Dread Reckoning

Dub architect, crossover dreamer, music exec, and all-around nice guy, Mikey Dread has kept the reggae fires burning for almost twenty years

At 1:00 p.m. on Christmas Day, Mikey Dread sits in the maroon chair behind the control board in WAXY's on-air studio. Actually he doesn't sit in the chair so much as he bounces in it. One of several friends gathered in the studio mentions that his kick drum is too loud. "My kick drum?" Dread responds. "What are you talking about?" His foot is pounding out a rock-steady beat, and he's oblivious to this idiosyncratic habit.

A ream of papers is scattered across the desk in front of him, a Holy Bible resting inches from his left hand. The fingers of his right hand hover over the yellow and green buttons on the studio's CD-cartridge players. Dread speaks into an intercom that connects him to the board operator in the adjacent control room: "Me, then the music," Dread tells the engineer, signaling for him to turn on Dread's mike as Shabba Ranks rings from the in-house monitors, cranked full-blast so the half-dozen people gathered in the studio can enjoy Dread's selections.

Monique Richards shuffles through stacks of vinyl, asking Dread what he wants to play next. "We don't have a playlist this week," she says, half exasperated and half excited by the show's spontaneity.

"Write down what we just played," Dread commands over the intercom. "Quicker on the music, no space, no dead air. I'm putting effects on this, play the CD after the commercials and hit mono, less delay. Music!" His improvised team follows the instructions, and the segue from commercial to song is flawless. Under his breath and off the air, Dread allows himself a comment: "Good." Then, back on the intercom, "Me. Then a jingle. I cue you, okay?"

Even as his instructions are being carried out, Dread improvises. "Bob Marley after this." Boom, boom, boom his foot taps. "No, after me, then Bob Marley. Okay. Then I do a contest." His mike comes on, and in a melting chocolate timbre, Dread tells his listeners: "Robert Nesta...from ...Jamaica." After the Marley tune, Dread announces the contest -- name two artists on the Strictly the Best Vol. 13 CD, and get a free copy of it. Dread notices the phone lines lighting up and comes up with another on-the-spot idea. "Let's take these calls on the air. Hey, how do you take calls live on the air here?"

The first caller seems to be a middle-age woman. She can't answer the trivia question, but Dread coaches her through a few "shout outs" to her friends and tells her he's sorry she didn't win. "Okay, okay," she responds in a maternal tone. "You go on playing your music, and we'll all pretend we're there." She is referring to Jamaica, of course.

A flyer is handed to him, and Dread goes live on the air to plug a Christmas-night DJ competition on Key Biscayne featuring Richie B., who's sitting across from him in the studio. Richie B. smiles, shakes his head, slightly embarrassed. Then Dread tells him to go into the adjoining room and cue up a track from a Super Cat CD.

Despite the fact that he's doing a thousand things at once while broadcasting lively and vital reggae music, Dread seems in control, ultimately relaxed, and at home. His "assistants" never seem bothered by his perfectionism. Then again, these are Jamaicans, people so at ease with gentle positivity they had to invent their own word to describe the feeling: irie.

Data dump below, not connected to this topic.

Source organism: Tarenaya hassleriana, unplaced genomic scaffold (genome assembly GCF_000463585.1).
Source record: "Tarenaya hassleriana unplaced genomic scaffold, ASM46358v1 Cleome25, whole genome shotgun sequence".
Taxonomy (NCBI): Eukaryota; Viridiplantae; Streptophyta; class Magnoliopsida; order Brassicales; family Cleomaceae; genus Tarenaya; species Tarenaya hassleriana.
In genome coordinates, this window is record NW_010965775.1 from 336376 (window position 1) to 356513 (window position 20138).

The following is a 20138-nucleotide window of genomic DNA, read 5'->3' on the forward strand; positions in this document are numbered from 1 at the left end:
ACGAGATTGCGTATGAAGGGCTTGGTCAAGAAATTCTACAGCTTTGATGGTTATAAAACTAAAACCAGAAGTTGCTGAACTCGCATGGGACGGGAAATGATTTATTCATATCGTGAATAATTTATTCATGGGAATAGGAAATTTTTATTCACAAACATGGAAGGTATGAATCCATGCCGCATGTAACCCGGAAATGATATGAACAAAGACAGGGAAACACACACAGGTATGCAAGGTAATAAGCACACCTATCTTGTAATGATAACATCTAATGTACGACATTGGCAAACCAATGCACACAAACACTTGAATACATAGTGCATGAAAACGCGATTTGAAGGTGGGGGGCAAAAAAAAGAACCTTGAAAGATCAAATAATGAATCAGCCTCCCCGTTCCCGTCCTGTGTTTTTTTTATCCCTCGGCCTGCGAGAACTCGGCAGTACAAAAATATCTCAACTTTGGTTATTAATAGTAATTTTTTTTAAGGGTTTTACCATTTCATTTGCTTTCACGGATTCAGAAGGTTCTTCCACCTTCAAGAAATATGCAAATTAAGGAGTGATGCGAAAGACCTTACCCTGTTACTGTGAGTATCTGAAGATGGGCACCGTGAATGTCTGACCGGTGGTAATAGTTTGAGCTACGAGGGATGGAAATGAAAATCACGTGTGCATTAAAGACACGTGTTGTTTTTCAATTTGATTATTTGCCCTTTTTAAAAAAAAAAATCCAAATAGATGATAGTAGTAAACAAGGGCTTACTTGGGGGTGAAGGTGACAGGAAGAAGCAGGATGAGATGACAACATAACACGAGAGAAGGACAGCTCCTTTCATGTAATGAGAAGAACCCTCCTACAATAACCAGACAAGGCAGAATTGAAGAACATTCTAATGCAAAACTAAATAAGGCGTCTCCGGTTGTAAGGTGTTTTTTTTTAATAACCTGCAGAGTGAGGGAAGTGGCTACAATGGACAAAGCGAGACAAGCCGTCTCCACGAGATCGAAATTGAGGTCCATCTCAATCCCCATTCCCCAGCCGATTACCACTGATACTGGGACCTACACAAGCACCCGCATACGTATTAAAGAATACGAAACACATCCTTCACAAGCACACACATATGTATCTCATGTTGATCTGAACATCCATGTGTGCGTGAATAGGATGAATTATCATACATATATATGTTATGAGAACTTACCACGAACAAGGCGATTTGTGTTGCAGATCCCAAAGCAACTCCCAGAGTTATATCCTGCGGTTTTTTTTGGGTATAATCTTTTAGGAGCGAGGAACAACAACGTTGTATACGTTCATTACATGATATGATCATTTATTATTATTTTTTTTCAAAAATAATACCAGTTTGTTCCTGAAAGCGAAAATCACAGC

WAXY-AM (790) allows anyone to buy time and go on the air with a program. Dread availed himself of that opportunity at the beginning of December, accepting the responsibility for generating his own advertising or sponsorships to foot the bills. On some level, Dread resents having to pay to play, being forced to recruit and nurture sponsors to finance his 1:00 to 3:00 p.m. slot every Sunday. But that's exactly where the reggae pioneer and broadcasting veteran finds himself in 1995.

"I feel this is an obstacle I'm trying to overcome," he says. "I'm trying to prove to program directors that they're wrong when they say playing two or three reggae songs back-to-back turns off listeners. I think it attracts thousands of listeners. I'm not just a radio personality, I'm part of the reggae fraternity, a producer and artist, so I know what the industry needs to help it thrive in a market in close proximity to the Yard [Jamaica]. New York and London are farther away but more in touch. This is an uphill struggle for me to come up with X amount of thousands of dollars. Right now some of that is out of pocket."

At June's Catering and Restaurant at 18400 NW Second Ave., Dread holds a bottle of Mount Teman roots tonic and carefully twists off the cap to release the foamy pressure. While his three guests indulge in a meal of whole snappers, rice and "peas," oxtails, and ginger juice A authentic Jamaican cuisine prepared lovingly A Dread stops at another table to chat with a couple. When he sits back down to enjoy his root juice, another man walks over to talk about the music business with him. In the West Indian-Caribbean-Jamaican enclave around North Miami's 183rd Street, Mikey Dread is still considered a celebrity.

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